The leader of the low-emissions pack is the Cayenne E-Hybrid. A CO2 figure of 75g/km is similar to that of the Toyota Yaris Hybrid supermini, so it currently qualifies for free road tax, although how close you get to Porsche's claimed 80+mpg fuel-economy figure entirely depends on how often you fill the car. And if you use the engine to recharge the battery when you're on the move, you'll easily dip below 30mpg.

The high performance Turbo and Turbo S deliver sports-car-style economy, too. Stop-start and cylinder deactivation technology helps, though, and a return of 25mpg isn't bad for a car that can accelerate up to 176mph. Whichever model you go for, insurance costs will be steep, as even the Diesel S sits in group 49.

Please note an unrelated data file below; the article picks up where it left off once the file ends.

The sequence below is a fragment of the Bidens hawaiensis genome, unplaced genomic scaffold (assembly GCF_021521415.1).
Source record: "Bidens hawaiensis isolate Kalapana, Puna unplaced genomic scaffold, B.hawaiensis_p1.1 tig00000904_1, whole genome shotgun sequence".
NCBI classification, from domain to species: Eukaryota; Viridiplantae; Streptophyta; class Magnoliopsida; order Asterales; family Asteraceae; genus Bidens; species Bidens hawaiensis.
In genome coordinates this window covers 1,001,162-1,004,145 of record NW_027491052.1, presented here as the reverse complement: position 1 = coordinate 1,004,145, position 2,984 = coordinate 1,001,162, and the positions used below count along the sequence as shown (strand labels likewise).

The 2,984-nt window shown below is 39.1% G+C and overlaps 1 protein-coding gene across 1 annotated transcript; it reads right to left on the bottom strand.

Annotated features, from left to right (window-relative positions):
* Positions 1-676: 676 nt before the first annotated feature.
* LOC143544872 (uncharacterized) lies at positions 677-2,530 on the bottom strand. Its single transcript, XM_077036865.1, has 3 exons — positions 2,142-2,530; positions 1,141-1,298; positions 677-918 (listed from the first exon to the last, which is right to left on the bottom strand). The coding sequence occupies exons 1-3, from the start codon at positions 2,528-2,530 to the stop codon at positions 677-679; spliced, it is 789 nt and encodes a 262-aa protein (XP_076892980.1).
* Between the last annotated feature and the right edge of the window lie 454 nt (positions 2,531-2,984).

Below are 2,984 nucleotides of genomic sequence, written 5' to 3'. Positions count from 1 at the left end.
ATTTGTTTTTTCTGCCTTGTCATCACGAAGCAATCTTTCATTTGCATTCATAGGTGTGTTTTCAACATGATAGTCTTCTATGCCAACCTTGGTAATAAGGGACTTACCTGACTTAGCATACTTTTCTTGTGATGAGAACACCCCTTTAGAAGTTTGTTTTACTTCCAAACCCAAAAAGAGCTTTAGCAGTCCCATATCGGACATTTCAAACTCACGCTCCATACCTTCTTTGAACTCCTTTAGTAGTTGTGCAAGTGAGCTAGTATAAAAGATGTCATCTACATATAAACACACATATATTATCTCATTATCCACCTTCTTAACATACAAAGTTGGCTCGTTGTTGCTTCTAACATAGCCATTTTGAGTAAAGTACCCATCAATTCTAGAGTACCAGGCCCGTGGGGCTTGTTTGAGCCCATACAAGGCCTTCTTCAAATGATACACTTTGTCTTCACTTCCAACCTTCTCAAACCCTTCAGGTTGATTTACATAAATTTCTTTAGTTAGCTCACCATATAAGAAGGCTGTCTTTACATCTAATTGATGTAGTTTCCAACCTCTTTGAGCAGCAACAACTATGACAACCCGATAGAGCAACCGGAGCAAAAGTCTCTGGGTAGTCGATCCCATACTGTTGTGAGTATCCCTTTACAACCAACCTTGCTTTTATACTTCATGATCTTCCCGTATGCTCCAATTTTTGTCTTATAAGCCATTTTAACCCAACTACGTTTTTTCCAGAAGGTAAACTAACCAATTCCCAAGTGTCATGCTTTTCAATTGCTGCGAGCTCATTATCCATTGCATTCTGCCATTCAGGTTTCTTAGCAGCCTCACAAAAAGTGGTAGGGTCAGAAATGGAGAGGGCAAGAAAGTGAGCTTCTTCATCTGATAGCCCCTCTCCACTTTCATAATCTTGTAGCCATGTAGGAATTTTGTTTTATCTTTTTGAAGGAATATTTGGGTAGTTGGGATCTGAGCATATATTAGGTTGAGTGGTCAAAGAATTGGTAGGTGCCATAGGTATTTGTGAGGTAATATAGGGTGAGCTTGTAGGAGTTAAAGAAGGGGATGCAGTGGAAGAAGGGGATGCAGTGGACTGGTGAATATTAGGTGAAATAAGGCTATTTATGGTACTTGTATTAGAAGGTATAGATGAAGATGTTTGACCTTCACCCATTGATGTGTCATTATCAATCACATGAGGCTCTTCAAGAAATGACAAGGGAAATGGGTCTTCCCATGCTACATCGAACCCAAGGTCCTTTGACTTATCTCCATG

Porsche is a premium brand and it charges a premium rate for servicing. All models need an oil change every 12 months or 9,000 miles, Intermediate maintenance is every two years or 18,000 miles, while the Major service is at four years or 36,000 miles – whichever comes first. You can expect to budget at least £500 for servicing, but as it's every two years, it's reasonable value when compared to some rivals.

In addition, the brake fluid needs changing every two years, while the air filter and spark plugs on petrol cars are replaced at a four-year interval.

What to look out for

The Porsche Cayenne is a big SUV, and while the Mk2 was lighter than the car it replaced, it can burn through tyres and brakes at an alarming rate if you use its performance to the max on a regular basis. Check the car you're looking at has plenty of tread left on its tyres and there's plenty of material on the brake pads, too.